Journalism teaches thinking

Arlington, Va. – High school students who participate in school journalism programs earn significantly higher grade point averages, score better on college entrance exams and demonstrate better writing and grammar skills in college compared with students who had no involvement with their school’s newspaper or yearbook, according to a study of more than 31,000 students released in April by the Newspaper Association of America Foundation.
The research, “High School Journalism Matters,” confirms findings from a study conducted by the Journalism Education Association and ACT in 1987. In both the 1987 and 2008 studies, students with journalism experience had higher scores than non-journalism students in these areas: High school overall grade point average, ACT Composite score, ACT English, college freshman GPA and college freshman first English course grade.
“ASNE applauds this NAA Foundation study, which is must-reading,” said Gilbert Bailon, 2007-08 ASNE president and editorial page editor, St. Louis Post-Dispatch. “Journalism helps students get a rounded education. It teaches literacy, critical thinking, diversity and community connection. It helps youth emerge as tomorrow’s leaders and stewards of our precious democracy.”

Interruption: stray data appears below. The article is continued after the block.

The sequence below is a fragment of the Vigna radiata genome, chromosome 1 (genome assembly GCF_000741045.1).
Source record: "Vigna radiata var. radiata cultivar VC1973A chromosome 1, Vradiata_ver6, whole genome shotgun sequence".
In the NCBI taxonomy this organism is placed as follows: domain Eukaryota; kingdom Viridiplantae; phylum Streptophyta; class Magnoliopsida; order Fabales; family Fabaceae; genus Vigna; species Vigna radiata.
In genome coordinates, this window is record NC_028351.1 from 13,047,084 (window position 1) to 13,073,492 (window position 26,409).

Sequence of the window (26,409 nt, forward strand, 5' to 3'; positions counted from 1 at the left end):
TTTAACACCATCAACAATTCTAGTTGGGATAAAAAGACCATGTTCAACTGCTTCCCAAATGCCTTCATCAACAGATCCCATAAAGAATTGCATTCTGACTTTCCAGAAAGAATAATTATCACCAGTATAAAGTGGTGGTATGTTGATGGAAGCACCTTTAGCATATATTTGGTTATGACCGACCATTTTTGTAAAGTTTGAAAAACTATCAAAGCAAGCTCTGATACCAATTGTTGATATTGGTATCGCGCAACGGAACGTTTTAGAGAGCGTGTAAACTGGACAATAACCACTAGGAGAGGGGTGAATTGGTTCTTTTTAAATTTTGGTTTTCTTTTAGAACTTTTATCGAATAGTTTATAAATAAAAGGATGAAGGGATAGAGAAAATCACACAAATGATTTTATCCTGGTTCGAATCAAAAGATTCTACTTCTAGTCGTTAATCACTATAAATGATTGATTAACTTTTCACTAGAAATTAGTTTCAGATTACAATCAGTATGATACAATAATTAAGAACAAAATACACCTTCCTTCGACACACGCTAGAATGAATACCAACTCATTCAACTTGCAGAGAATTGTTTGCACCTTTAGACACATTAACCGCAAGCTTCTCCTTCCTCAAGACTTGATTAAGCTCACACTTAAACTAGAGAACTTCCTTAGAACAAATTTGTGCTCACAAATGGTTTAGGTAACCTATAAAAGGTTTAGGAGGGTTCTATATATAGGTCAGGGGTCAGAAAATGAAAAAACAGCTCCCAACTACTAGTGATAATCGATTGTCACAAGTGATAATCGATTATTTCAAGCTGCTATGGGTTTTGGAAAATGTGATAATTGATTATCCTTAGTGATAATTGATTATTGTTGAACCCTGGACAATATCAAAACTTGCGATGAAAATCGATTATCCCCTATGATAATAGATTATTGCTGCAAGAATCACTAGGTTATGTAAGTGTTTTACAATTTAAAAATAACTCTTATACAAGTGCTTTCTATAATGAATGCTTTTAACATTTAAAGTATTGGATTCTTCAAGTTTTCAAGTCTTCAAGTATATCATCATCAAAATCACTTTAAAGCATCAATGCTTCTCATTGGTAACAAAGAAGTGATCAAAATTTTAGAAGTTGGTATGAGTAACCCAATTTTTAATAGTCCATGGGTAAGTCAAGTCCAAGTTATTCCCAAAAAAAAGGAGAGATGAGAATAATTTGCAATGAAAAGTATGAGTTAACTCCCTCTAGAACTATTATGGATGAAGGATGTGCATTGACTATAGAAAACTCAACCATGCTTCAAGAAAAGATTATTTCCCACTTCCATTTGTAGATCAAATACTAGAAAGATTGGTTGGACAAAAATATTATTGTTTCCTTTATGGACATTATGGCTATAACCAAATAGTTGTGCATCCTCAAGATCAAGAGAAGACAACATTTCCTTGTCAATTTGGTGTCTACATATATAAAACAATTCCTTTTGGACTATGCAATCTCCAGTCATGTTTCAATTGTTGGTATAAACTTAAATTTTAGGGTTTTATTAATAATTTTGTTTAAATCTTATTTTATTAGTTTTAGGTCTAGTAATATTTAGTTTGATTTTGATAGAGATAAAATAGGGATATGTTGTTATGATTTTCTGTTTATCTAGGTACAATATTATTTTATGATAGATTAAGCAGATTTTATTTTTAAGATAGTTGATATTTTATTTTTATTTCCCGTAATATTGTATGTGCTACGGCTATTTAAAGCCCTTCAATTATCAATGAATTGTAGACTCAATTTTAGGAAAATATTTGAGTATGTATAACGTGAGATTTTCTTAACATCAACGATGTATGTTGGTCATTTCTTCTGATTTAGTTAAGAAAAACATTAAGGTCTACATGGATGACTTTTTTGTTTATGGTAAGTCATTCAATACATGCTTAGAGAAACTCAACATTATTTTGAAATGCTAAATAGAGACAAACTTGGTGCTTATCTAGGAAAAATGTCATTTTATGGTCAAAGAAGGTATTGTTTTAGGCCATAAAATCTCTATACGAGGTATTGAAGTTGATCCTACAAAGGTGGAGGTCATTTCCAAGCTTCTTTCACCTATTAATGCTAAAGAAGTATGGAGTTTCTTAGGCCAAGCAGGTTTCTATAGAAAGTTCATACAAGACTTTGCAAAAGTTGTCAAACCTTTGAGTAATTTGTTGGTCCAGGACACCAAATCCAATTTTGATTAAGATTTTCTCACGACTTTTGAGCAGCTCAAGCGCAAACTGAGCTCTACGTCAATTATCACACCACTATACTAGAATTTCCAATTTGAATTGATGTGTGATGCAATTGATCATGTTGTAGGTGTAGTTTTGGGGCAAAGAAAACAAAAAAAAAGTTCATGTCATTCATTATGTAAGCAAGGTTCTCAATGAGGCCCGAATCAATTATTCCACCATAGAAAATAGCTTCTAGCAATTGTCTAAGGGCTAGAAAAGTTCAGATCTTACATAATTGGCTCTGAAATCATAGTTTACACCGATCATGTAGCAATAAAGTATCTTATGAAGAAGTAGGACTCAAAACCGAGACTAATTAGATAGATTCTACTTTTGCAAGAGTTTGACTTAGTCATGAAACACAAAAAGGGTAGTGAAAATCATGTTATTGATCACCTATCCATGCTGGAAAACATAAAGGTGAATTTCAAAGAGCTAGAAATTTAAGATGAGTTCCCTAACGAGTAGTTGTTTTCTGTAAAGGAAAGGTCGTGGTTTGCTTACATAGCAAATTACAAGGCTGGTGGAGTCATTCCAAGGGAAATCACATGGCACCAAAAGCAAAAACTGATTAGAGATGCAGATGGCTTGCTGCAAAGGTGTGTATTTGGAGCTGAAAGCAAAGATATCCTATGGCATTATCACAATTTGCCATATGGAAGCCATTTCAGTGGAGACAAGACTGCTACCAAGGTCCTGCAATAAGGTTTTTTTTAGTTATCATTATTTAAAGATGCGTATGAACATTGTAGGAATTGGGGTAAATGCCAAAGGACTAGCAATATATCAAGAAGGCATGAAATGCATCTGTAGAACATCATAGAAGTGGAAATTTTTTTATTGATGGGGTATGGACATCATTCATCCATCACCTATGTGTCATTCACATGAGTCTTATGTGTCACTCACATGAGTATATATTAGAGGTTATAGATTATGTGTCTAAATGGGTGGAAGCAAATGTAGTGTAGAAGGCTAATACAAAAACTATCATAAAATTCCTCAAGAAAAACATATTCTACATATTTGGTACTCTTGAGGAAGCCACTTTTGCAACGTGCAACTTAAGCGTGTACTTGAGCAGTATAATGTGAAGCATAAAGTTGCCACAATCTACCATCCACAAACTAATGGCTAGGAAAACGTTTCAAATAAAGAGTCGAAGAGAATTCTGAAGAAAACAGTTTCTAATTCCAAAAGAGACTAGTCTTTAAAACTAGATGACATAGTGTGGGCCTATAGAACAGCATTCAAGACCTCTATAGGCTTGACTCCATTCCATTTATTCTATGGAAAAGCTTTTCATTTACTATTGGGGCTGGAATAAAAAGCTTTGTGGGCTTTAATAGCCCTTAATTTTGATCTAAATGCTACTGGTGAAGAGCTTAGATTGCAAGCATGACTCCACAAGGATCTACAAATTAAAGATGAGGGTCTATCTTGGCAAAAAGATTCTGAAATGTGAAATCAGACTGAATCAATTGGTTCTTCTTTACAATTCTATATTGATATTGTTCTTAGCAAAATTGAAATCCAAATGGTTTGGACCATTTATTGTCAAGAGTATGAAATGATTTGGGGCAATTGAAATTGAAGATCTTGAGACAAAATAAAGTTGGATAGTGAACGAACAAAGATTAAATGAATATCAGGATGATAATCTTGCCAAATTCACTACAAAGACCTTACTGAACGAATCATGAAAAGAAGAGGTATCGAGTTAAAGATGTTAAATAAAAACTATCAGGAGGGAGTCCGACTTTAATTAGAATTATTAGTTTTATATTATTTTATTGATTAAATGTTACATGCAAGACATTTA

Of the 31,175 respondents in the study, nearly 20 percent – or 6,137 students – were on the staff of their high school newspaper or their high school yearbook. An executive summary is available at naafoundation.org.
“If schools want to motivate and have motivated students who are involved in a multiplicity of activities, clearly journalism is a significant component of that,” said Gene Policinski, vice president, Freedom Forum First Amendment Center.
“In this day and age, when school systems are so concerned about academic performance, no school can justify not having a student newspaper and yearbook,” said Mark Goodman, Knight Chair in Scholastic Journalism, Kent State University, and member, NAA Foundation Youth Services Committee.

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